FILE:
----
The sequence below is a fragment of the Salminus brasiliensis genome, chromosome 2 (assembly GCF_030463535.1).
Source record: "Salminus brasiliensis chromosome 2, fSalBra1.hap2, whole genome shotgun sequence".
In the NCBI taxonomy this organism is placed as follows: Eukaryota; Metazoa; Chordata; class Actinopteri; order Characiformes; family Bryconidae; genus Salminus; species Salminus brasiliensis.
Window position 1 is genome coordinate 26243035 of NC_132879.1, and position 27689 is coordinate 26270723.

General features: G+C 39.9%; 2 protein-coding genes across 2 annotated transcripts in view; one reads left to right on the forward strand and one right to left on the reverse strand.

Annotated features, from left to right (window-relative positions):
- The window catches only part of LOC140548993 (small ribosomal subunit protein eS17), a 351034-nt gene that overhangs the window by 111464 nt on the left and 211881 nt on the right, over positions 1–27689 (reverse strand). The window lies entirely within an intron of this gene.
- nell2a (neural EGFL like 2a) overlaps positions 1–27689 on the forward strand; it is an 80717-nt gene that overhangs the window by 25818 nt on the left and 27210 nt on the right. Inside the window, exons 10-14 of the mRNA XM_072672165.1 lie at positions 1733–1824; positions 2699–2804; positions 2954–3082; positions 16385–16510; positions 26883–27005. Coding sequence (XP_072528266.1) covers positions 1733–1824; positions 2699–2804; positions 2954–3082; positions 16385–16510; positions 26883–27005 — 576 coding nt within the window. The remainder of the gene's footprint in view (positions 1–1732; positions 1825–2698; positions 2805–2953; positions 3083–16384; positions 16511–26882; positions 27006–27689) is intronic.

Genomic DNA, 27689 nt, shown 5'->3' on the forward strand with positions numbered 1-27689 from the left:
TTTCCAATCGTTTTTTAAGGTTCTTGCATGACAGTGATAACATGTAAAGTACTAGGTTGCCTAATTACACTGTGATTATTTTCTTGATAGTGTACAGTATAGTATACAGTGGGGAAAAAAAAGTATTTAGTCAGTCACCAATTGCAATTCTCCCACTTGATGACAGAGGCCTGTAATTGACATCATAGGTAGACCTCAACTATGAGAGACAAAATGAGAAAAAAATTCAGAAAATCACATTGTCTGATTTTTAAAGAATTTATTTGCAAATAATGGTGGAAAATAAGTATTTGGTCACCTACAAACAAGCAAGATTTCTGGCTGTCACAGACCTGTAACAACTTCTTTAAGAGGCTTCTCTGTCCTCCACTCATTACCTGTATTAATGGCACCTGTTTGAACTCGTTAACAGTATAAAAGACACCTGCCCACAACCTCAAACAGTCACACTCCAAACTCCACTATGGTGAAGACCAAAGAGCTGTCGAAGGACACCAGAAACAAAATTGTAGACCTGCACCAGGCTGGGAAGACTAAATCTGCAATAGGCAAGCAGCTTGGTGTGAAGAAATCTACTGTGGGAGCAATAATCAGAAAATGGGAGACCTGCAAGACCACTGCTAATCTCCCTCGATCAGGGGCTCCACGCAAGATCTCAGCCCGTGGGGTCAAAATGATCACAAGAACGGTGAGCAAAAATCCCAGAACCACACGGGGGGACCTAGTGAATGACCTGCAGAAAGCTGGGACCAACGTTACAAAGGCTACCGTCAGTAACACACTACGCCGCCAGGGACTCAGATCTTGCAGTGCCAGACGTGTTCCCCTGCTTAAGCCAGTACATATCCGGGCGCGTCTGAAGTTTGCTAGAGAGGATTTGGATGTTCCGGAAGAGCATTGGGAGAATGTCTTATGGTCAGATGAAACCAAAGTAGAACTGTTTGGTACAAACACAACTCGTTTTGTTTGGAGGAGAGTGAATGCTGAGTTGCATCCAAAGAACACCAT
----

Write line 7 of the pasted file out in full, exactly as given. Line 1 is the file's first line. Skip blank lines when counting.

- The window catches only part of LOC140548993 (small ribosomal subunit protein eS17), a 351034-nt gene that overhangs the window by 111464 nt on the left and 211881 nt on the right, over positions 1–27689 (reverse strand). The window lies entirely within an intron of this gene.